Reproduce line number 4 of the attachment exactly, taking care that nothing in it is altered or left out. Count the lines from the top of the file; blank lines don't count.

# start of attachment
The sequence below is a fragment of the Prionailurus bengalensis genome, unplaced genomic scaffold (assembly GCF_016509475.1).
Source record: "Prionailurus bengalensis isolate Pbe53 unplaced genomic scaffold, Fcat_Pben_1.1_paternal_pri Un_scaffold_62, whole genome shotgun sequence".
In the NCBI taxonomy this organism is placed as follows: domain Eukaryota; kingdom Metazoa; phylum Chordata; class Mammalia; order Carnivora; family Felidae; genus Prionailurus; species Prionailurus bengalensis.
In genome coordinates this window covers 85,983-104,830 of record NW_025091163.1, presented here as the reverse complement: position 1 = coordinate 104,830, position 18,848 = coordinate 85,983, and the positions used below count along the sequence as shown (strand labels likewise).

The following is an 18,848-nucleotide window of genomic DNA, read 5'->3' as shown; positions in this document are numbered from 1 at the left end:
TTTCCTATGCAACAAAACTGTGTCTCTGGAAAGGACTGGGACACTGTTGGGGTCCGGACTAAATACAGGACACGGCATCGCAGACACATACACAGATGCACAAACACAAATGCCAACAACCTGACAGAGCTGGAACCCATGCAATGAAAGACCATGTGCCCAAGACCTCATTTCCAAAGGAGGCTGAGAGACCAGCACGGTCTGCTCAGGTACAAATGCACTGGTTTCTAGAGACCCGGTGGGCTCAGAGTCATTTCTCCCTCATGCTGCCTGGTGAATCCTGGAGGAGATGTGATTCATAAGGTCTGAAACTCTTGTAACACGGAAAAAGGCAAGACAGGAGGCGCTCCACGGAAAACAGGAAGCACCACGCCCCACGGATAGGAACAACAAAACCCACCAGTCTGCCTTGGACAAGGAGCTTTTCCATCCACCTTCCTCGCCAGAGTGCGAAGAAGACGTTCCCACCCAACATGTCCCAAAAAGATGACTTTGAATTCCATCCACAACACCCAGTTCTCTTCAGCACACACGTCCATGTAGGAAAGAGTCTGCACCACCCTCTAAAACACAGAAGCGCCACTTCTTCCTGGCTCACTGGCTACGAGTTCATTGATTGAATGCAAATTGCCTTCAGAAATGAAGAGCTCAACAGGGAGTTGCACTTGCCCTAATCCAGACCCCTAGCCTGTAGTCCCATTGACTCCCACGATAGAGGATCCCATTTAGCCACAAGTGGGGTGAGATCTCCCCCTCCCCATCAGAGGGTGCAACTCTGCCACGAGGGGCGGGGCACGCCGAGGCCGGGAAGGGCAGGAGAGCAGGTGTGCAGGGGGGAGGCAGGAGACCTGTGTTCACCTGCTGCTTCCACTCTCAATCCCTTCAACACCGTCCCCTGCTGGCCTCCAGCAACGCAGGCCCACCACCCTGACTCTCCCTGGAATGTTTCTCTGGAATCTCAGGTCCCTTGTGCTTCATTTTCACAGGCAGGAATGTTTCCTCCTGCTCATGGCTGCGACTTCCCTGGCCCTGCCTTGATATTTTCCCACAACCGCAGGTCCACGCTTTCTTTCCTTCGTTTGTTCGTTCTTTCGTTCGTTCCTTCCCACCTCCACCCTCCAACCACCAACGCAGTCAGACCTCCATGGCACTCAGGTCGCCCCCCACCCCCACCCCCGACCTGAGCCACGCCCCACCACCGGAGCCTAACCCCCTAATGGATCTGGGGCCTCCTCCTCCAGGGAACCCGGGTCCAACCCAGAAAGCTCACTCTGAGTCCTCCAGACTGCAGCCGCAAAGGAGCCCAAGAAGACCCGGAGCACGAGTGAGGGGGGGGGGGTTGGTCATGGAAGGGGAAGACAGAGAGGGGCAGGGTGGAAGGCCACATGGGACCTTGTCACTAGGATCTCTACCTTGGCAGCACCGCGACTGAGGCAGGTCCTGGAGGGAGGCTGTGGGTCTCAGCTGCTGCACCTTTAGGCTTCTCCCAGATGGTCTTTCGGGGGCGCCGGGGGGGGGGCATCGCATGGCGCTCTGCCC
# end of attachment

In genome coordinates this window covers 85,983-104,830 of record NW_025091163.1, presented here as the reverse complement: position 1 = coordinate 104,830, position 18,848 = coordinate 85,983, and the positions used below count along the sequence as shown (strand labels likewise).